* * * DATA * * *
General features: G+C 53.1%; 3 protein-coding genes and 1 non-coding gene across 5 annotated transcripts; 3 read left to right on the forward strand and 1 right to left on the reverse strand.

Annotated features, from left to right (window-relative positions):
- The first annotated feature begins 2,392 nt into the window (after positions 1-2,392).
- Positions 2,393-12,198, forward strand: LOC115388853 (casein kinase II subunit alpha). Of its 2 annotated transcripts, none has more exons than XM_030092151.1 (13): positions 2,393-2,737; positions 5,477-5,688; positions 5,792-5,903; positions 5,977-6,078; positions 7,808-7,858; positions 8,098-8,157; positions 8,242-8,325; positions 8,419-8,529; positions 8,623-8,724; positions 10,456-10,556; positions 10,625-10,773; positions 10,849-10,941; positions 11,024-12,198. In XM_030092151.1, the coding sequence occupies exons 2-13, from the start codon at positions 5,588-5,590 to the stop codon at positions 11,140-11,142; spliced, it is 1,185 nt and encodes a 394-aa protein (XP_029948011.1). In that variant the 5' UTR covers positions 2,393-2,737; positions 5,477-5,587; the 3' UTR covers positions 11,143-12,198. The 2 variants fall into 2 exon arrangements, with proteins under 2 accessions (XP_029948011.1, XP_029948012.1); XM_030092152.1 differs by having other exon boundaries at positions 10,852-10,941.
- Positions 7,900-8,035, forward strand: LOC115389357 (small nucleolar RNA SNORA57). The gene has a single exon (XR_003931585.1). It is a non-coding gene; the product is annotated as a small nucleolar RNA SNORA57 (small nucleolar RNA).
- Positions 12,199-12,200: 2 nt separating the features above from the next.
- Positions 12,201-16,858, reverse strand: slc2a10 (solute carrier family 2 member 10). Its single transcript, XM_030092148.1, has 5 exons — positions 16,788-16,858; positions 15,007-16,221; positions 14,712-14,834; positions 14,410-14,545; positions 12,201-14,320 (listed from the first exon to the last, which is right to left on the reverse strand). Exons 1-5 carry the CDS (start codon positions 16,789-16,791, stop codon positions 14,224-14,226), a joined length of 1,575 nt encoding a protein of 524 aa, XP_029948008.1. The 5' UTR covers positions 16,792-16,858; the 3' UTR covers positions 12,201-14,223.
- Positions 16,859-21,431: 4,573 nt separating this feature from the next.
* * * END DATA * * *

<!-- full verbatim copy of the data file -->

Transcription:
General features: G+C 53.1%; 3 protein-coding genes and 1 non-coding gene across 5 annotated transcripts; 3 read left to right on the forward strand and 1 right to left on the reverse strand.

Annotated features, from left to right (window-relative positions):
- The first annotated feature begins 2,392 nt into the window (after positions 1-2,392).
- Positions 2,393-12,198, forward strand: LOC115388853 (casein kinase II subunit alpha). Of its 2 annotated transcripts, none has more exons than XM_030092151.1 (13): positions 2,393-2,737; positions 5,477-5,688; positions 5,792-5,903; positions 5,977-6,078; positions 7,808-7,858; positions 8,098-8,157; positions 8,242-8,325; positions 8,419-8,529; positions 8,623-8,724; positions 10,456-10,556; positions 10,625-10,773; positions 10,849-10,941; positions 11,024-12,198. In XM_030092151.1, the coding sequence occupies exons 2-13, from the start codon at positions 5,588-5,590 to the stop codon at positions 11,140-11,142; spliced, it is 1,185 nt and encodes a 394-aa protein (XP_029948011.1). In that variant the 5' UTR covers positions 2,393-2,737; positions 5,477-5,587; the 3' UTR covers positions 11,143-12,198. The 2 variants fall into 2 exon arrangements, with proteins under 2 accessions (XP_029948011.1, XP_029948012.1); XM_030092152.1 differs by having other exon boundaries at positions 10,852-10,941.
- Positions 7,900-8,035, forward strand: LOC115389357 (small nucleolar RNA SNORA57). The gene has a single exon (XR_003931585.1). It is a non-coding gene; the product is annotated as a small nucleolar RNA SNORA57 (small nucleolar RNA).
- Positions 12,199-12,200: 2 nt separating the features above from the next.
- Positions 12,201-16,858, reverse strand: slc2a10 (solute carrier family 2 member 10). Its single transcript, XM_030092148.1, has 5 exons — positions 16,788-16,858; positions 15,007-16,221; positions 14,712-14,834; positions 14,410-14,545; positions 12,201-14,320 (listed from the first exon to the last, which is right to left on the reverse strand). Exons 1-5 carry the CDS (start codon positions 16,789-16,791, stop codon positions 14,224-14,226), a joined length of 1,575 nt encoding a protein of 524 aa, XP_029948008.1. The 5' UTR covers positions 16,792-16,858; the 3' UTR covers positions 12,201-14,223.
- Positions 16,859-21,431: 4,573 nt separating this feature from the next.